Released: 2016, Deformeathing Productions
Reviewer: Peter Atkinson
Poland's Banisher offer up their third album with Oniric Delusions, and first since guitarist Hubert Więcek also signed on to play bass with higher-profile countrymen Decapitated. And it's easy to see, or at least hear, how Więcek might have landed the Decapitated gig, since the two bands share a similar affinity for groovy technical death metal.
Indeed, Banisher seem to have tightened the reins on their technical aspirations on Oniric Delusions, giving it more crunch and bite but perhaps less dazzle than their previous releases. All of which is a good thing. And while that may have come naturally via their maturity as players and writers, Więcek's exposure to some of the masters of the genre with Decapitated certainly can't have hurt.
The album, which clocks in at a lean and mean half-hour, gets off to a bit of a rocky start with “Axes to Fall,” probably the most complex and technically involved – not to mention longest – track here. And as the band try to cram in as many riffs, time changes and turn-on-a-dime twists as they can, it comes off as bloated and unwieldy.
But Banisher find their, umm, groove quickly thereafter with the sleek and savage “Human Factor” that rides Więcek's surging guitars and Jacek Gut's drum fusillades. It flat out slays as does “The Iconoclast,” which opens with the band – including iron-lunged vocalist Szczepan Inglot – already in full-bore and only lets up for a big hooky finish layered with Więcek's tasteful lead work.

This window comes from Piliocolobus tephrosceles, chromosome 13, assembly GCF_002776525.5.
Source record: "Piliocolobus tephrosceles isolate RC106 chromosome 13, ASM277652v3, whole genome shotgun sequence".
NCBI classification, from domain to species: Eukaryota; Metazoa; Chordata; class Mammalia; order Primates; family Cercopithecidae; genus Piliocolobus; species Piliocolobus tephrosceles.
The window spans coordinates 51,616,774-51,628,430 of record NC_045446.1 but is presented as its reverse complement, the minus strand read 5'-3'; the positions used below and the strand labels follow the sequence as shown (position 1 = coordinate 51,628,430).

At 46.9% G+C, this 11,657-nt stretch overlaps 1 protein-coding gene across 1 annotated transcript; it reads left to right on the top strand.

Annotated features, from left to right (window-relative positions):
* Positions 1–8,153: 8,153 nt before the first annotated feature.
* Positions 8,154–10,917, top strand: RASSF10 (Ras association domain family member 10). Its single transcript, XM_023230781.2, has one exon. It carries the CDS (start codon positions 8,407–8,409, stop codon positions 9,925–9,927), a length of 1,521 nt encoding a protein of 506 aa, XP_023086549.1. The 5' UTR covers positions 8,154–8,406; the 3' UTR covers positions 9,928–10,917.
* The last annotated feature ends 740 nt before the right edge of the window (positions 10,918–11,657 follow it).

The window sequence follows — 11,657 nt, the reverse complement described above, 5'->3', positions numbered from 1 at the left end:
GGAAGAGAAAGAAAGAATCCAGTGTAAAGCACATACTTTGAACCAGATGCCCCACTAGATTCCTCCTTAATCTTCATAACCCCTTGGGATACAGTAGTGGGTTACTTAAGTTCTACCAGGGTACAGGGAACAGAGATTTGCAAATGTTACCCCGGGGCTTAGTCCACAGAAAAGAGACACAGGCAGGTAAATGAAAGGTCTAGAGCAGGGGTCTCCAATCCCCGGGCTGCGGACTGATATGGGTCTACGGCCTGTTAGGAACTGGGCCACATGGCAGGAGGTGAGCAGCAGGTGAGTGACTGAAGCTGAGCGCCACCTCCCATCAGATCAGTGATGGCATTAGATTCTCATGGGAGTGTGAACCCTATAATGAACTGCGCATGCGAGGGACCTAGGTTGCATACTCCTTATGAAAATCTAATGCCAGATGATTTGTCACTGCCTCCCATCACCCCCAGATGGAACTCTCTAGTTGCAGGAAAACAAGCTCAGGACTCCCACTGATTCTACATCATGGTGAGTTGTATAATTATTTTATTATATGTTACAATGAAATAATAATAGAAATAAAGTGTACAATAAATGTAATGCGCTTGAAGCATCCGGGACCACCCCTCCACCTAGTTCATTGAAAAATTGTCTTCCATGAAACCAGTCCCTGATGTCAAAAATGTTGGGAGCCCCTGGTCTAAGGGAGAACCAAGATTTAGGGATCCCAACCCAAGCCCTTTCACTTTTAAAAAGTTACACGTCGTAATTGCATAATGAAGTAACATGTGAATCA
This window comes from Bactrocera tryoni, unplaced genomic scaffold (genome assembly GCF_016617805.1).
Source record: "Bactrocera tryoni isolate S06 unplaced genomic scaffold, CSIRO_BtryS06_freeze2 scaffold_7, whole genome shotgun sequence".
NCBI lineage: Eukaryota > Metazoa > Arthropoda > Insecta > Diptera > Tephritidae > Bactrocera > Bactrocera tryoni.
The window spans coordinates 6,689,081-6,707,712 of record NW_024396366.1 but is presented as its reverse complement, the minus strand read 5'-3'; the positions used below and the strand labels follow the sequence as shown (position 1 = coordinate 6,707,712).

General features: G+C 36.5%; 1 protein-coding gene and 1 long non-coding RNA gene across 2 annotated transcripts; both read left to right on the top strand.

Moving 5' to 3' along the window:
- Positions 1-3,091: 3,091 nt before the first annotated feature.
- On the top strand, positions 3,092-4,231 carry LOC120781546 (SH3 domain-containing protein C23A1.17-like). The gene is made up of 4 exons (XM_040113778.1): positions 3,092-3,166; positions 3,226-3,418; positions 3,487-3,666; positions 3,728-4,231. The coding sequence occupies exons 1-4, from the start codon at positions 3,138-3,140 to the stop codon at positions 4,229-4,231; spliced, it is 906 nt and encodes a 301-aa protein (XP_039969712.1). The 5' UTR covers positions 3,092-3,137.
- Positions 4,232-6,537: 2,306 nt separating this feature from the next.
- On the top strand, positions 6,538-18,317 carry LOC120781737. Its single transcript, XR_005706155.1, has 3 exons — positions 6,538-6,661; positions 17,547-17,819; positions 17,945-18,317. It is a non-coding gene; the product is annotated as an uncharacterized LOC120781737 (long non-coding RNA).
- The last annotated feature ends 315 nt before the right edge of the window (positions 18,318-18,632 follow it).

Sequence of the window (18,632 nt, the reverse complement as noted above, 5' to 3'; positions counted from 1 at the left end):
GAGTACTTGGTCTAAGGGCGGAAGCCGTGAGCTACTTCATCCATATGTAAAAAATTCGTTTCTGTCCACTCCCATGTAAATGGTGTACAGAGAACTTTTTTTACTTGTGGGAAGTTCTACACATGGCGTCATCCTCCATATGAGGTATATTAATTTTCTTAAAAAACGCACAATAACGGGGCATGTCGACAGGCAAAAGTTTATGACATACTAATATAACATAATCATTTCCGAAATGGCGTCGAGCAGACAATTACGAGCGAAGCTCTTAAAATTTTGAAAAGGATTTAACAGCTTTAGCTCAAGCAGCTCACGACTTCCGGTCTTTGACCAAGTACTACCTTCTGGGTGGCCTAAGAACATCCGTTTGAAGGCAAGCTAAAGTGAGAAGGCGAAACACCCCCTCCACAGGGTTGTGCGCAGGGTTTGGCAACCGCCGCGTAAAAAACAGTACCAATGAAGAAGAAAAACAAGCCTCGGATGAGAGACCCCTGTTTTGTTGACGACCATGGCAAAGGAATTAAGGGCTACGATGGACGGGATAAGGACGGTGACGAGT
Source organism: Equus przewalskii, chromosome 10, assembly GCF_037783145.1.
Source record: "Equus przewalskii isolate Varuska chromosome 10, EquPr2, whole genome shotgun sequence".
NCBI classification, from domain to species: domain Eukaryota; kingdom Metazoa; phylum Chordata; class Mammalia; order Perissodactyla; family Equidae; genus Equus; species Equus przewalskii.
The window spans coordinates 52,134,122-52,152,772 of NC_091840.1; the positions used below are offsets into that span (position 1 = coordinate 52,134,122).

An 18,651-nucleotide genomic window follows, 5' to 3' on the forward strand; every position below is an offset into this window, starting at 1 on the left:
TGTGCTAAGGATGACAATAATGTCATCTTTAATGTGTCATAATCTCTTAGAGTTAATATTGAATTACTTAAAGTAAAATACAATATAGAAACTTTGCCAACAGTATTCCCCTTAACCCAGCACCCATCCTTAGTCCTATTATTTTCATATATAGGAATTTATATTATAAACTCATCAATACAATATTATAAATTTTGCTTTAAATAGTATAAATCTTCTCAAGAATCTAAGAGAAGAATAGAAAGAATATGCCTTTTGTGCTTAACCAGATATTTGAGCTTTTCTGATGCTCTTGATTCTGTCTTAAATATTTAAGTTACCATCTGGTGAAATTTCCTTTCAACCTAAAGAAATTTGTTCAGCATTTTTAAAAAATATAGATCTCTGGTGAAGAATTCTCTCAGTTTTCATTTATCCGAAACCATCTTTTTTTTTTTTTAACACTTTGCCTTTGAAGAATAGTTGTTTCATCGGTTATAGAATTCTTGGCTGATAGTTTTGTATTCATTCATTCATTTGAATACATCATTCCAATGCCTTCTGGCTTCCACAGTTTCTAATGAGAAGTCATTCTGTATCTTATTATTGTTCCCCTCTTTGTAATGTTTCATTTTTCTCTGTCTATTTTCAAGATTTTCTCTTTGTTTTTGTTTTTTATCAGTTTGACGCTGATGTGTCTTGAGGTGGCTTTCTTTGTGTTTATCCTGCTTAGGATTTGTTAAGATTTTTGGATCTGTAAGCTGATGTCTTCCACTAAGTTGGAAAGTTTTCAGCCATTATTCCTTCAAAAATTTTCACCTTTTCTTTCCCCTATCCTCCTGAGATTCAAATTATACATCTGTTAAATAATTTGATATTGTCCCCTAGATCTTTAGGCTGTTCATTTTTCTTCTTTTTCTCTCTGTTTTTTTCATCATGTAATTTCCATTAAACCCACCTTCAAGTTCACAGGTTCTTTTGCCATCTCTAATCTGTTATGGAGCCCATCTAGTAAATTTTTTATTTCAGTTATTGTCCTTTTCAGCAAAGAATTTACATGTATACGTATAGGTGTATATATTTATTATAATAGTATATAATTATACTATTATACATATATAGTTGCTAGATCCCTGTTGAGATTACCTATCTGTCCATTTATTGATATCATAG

“Notion Materialized” opens with spry, almost Voivod-like riffing before hurtling forward on Gut's blast-beat battery. The Voivod-iness returns for Więcek's shrill soloing, but is soon countered by some truly menacing, industrial weight grooves, making it the album's heaviest tune. “Synthetic Euphoria” chugs for all its worth, with Inglot's bug-eyed barking cadence recalling Napalm Death's Barney Greenway.
Like “Axes To Fall,” though, “Confront The Mass” staggers under the weight of its complexity and never quite finds its way, seeming a collection of parts more so than a genuine song. Yet Banisher do a complete 180 for album closer “The Fatal Parable of a Certain Mercenary,” by far the most melodic and taut track here. Its mid-tempo, almost brooding delivery, shimmering guitars and slow build to its crescendo show a welcome finesse after all of the intensity that preceded it.
Oniric Delusions is a definite step forward Banisher. That, along with Więcek's association with Decapitated, can only help raise their profile among an ever more fruitful Polish death metal scene. And one gets the impression that the best is yet to come from there guys. Can't wait.